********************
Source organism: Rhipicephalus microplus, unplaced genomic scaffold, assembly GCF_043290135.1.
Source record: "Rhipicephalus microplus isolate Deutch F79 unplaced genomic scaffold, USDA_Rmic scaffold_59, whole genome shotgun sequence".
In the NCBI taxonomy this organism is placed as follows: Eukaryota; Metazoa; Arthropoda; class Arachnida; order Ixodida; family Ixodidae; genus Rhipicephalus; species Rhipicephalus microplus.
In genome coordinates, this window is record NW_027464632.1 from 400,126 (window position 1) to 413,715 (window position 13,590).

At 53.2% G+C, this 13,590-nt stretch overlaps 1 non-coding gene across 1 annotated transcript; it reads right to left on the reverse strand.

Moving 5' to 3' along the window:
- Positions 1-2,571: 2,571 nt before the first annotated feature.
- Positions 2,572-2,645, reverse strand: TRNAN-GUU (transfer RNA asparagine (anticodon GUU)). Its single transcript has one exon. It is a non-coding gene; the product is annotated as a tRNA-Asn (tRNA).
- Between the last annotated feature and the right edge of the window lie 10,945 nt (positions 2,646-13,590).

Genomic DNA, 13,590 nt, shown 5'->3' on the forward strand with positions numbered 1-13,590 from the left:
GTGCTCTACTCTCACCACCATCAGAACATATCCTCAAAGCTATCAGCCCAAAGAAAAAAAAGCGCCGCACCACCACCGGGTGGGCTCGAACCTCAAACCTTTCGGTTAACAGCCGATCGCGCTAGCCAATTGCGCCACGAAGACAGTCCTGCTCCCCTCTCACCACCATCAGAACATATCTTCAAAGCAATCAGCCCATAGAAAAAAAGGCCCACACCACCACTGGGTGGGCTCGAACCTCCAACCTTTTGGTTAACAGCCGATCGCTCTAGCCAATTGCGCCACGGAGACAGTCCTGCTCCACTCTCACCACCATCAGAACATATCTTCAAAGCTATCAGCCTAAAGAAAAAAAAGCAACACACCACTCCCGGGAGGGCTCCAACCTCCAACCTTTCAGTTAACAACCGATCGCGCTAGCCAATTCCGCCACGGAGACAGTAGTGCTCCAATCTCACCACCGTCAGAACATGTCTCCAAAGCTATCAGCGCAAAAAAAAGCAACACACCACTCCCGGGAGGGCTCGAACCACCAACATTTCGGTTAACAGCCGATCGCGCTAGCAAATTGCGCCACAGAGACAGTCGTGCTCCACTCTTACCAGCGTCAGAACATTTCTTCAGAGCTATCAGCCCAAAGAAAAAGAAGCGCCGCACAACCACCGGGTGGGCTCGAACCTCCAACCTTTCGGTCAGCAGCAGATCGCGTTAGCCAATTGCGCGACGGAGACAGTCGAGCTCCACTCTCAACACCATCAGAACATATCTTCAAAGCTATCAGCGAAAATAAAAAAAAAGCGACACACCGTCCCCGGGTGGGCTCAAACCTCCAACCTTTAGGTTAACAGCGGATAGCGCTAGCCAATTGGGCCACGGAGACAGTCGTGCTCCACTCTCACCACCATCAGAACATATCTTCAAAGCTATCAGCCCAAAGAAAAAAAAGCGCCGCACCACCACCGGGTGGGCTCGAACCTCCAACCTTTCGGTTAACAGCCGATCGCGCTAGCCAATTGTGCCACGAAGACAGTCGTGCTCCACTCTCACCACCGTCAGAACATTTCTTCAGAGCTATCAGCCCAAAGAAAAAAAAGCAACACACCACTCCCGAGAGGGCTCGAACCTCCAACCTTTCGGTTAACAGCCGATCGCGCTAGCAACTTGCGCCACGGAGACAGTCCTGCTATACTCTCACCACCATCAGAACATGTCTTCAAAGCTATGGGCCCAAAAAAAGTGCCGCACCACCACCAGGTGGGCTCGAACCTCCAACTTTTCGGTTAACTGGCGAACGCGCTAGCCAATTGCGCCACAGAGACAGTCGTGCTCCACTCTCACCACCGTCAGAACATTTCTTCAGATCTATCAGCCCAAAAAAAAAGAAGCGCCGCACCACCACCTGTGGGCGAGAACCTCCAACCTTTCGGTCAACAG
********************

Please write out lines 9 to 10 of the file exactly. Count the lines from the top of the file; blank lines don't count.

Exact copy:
- Between the last annotated feature and the right edge of the window lie 10,945 nt (positions 2,646-13,590).

Genomic DNA, 13,590 nt, shown 5'->3' on the forward strand with positions numbered 1-13,590 from the left: